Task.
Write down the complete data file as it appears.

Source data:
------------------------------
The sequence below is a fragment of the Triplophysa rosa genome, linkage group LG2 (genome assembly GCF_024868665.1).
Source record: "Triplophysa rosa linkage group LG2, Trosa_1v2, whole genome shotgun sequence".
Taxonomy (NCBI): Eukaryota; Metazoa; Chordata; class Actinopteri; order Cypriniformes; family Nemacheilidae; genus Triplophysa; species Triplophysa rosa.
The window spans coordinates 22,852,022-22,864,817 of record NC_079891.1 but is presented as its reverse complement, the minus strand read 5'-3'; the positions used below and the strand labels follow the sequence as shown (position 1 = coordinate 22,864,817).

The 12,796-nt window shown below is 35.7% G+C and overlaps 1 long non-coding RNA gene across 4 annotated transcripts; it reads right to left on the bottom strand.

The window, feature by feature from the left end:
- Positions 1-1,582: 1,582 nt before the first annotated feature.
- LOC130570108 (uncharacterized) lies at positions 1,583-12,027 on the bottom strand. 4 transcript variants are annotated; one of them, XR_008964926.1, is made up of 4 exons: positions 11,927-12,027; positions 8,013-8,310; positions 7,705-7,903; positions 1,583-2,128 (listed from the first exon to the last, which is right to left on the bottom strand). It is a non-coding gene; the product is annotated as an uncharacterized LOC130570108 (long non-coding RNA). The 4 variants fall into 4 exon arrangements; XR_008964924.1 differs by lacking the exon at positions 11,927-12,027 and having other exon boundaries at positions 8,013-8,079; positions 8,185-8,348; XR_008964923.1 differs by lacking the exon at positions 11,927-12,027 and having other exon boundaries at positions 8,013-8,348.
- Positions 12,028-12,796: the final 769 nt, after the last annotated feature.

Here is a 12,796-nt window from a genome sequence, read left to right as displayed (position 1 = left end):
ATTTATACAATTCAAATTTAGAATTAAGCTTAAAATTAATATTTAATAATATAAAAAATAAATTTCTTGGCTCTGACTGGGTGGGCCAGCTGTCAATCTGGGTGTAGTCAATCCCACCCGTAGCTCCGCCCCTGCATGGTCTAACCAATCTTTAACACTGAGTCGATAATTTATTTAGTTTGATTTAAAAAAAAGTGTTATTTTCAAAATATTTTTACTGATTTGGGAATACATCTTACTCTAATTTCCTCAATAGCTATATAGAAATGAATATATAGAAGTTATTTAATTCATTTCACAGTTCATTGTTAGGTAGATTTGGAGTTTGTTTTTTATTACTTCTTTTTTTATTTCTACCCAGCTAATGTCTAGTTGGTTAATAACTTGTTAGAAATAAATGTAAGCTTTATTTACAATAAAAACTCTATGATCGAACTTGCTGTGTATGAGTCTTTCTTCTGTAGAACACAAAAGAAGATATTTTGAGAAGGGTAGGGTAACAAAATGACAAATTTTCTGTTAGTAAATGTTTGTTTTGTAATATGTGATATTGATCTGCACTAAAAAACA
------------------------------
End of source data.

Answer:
The sequence below is a fragment of the Triplophysa rosa genome, linkage group LG2 (genome assembly GCF_024868665.1).
Source record: "Triplophysa rosa linkage group LG2, Trosa_1v2, whole genome shotgun sequence".
Taxonomy (NCBI): Eukaryota; Metazoa; Chordata; class Actinopteri; order Cypriniformes; family Nemacheilidae; genus Triplophysa; species Triplophysa rosa.
The window spans coordinates 22,852,022-22,864,817 of record NC_079891.1 but is presented as its reverse complement, the minus strand read 5'-3'; the positions used below and the strand labels follow the sequence as shown (position 1 = coordinate 22,864,817).

The 12,796-nt window shown below is 35.7% G+C and overlaps 1 long non-coding RNA gene across 4 annotated transcripts; it reads right to left on the bottom strand.

The window, feature by feature from the left end:
- Positions 1-1,582: 1,582 nt before the first annotated feature.
- LOC130570108 (uncharacterized) lies at positions 1,583-12,027 on the bottom strand. 4 transcript variants are annotated; one of them, XR_008964926.1, is made up of 4 exons: positions 11,927-12,027; positions 8,013-8,310; positions 7,705-7,903; positions 1,583-2,128 (listed from the first exon to the last, which is right to left on the bottom strand). It is a non-coding gene; the product is annotated as an uncharacterized LOC130570108 (long non-coding RNA). The 4 variants fall into 4 exon arrangements; XR_008964924.1 differs by lacking the exon at positions 11,927-12,027 and having other exon boundaries at positions 8,013-8,079; positions 8,185-8,348; XR_008964923.1 differs by lacking the exon at positions 11,927-12,027 and having other exon boundaries at positions 8,013-8,348.
- Positions 12,028-12,796: the final 769 nt, after the last annotated feature.

Here is a 12,796-nt window from a genome sequence, read left to right as displayed (position 1 = left end):
ATTTATACAATTCAAATTTAGAATTAAGCTTAAAATTAATATTTAATAATATAAAAAATAAATTTCTTGGCTCTGACTGGGTGGGCCAGCTGTCAATCTGGGTGTAGTCAATCCCACCCGTAGCTCCGCCCCTGCATGGTCTAACCAATCTTTAACACTGAGTCGATAATTTATTTAGTTTGATTTAAAAAAAAGTGTTATTTTCAAAATATTTTTACTGATTTGGGAATACATCTTACTCTAATTTCCTCAATAGCTATATAGAAATGAATATATAGAAGTTATTTAATTCATTTCACAGTTCATTGTTAGGTAGATTTGGAGTTTGTTTTTTATTACTTCTTTTTTTATTTCTACCCAGCTAATGTCTAGTTGGTTAATAACTTGTTAGAAATAAATGTAAGCTTTATTTACAATAAAAACTCTATGATCGAACTTGCTGTGTATGAGTCTTTCTTCTGTAGAACACAAAAGAAGATATTTTGAGAAGGGTAGGGTAACAAAATGACAAATTTTCTGTTAGTAAATGTTTGTTTTGTAATATGTGATATTGATCTGCACTAAAAAACA